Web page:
When Thunder Roars, Go Indoors!
Lightning kills over 50 people in the U.S. each year. But deaths are only part of the lightning story. Only about 10% of those struck are killed; 90% survive. However, many of the survivors suffer devastating life-long injuries. The injuries can be so severe the person is debilitated and can’t earn a living. These injuries are primarily neurological, with a wide range of symptoms, and are very difficult to diagnose. Lightning also causes over $5 billion of economic loss each year in the U.S. from fires and other property destruction.
While lightning strike frequencies are high in the Southeast, Midwest, and the front ranges of the Rocky Mountains, all states have some lightning threat. Fortunately, most lightning deaths and injuries can be easily avoided. Remember, NO PLACE OUTSIDE IS SAFE NEAR A THUNDERSTORM.
Public education is the key. The vast majority of lightning casualties can be easily avoided if people know what to do. Lightning Safety Awareness Week provides a good opportunity to learn about lightning safety. This year, the event is June 24-30, 2012.
Lightning safety is easy, but it is also inconvenient. It requires diligence and continual reinforcement and encouragement. Your level of safety around thunderstorms is directly linked to your ability to plan ahead and your willingness to be inconvenienced should a thunderstorm develop.
NO PLACE OUTSIDE IS SAFE NEAR A THUNDERSTORM
PLAN AHEAD: If you plan to be outside, listen to the latest weather forecast for your area and know your local weather patterns. Schedule your outdoor activities to avoid the lightning hazard. You can get the weather forecast from your local National Weather Service office at www.nws.noaa.gov.
WHILE OUTSIDE: While outside, monitor the weather conditions and stay near a safer location. Adults must be responsible for the lightning safety of children in their care. Coaches and referees of children’s outdoor sports must be especially aware of lightning safety. Fight the urge to finish the game or get in just one more play. When thunder roars, even if the sky is clear, go indoors or to a hard-topped vehicle immediately. Hesitation could lead to your children being killed or injured for life. Don’t leave your safe place until 30 minutes after hearing the last thunder
SAFE LOCATIONS: While no place offers 100% guaranteed safety against lightning, some places are definitely safer than others. When lightning threatens, seek shelter immediately. Many lightning occur when people were very close to safe shelter but waited too long to seek shelter.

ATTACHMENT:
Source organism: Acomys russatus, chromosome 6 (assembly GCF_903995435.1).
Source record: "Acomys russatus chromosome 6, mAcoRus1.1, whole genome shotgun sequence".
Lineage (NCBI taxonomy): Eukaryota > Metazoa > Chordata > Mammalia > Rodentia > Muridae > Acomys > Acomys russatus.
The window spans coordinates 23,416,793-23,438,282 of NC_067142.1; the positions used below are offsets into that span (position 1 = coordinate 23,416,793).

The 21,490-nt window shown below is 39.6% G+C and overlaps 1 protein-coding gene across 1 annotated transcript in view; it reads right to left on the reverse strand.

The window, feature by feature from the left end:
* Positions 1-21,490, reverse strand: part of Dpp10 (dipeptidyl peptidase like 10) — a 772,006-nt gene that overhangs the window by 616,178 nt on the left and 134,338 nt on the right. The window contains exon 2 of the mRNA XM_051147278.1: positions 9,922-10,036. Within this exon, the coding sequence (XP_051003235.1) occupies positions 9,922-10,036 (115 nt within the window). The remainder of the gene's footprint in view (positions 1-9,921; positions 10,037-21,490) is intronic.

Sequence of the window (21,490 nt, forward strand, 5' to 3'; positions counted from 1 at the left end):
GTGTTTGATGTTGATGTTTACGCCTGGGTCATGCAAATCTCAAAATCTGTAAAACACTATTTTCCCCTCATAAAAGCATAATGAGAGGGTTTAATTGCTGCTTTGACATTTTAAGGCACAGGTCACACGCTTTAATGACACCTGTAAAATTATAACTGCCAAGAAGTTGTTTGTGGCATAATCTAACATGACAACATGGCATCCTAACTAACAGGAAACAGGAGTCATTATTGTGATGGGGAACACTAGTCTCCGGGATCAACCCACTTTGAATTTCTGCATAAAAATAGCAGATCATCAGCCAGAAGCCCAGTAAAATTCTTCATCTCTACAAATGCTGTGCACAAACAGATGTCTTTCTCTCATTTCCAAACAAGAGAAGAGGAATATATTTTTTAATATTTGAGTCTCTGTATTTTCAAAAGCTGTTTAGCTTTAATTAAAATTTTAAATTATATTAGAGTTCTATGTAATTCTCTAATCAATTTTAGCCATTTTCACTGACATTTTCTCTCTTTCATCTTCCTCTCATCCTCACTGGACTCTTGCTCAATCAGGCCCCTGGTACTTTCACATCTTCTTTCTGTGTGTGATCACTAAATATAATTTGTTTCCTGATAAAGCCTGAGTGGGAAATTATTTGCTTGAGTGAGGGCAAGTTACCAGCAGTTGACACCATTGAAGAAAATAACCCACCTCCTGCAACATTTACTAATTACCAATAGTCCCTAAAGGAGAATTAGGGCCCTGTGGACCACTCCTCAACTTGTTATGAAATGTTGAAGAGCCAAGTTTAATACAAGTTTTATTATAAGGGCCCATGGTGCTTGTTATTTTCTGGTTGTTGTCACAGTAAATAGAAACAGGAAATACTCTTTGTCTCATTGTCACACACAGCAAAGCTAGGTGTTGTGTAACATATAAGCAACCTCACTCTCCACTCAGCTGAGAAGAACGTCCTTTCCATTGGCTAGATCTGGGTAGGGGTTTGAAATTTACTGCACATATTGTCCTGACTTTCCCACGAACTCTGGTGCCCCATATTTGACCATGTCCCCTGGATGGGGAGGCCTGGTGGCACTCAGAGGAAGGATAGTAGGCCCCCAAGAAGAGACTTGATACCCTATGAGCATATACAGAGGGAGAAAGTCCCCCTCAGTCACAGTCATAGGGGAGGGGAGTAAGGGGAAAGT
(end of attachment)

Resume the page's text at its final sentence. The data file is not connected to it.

The safest shelter is a large fully enclosed building with wiring and plumbing such as a house. Once inside, stay away from any conducting path to the outside. Stay off corded telephones. Stay away from electrical appliances, lighting, and electric sockets. Stay away from plumbing. Don’t watch lightning from windows or doorways. In large buildings, inner rooms are generally better.
If you can’t get to a house, a vehicle with a solid metal roof and metal sides is a good second choice. Close the windows, lean away from the door, put your hands in your lap, and don’t touch the steering wheel, ignition, gear shifter, or radio. Convertibles, cars with fiberglass or plastic shells, open framed vehicles, motorcycles and bicycles offer no lightning protection.
MYTH: Cars are safe because the rubber tires insulate them from the ground.
TRUTH: Cars are safe because of their metal shell.
IF YOU ARE STUCK OUTSIDE: If you are stuck outside and far from a safe shelter, at least avoid the most dangerous locations and activities. Avoid elevated places. Avoid open areas, including sports fields. Avoid tall isolated objects like trees, poles, and light posts. Avoid water-related activities: boating, swimming (including indoor pools) and fishing. Avoid golfing. Avoid open vehicles with open cockpits like some farm tractors, open construction vehicles, riding lawnmowers, golf carts (even with roofs), etc. Avoid unprotected open structures like picnic pavilions, rain shelters, and bus stops. Avoid long metal objects like fences and bleachers.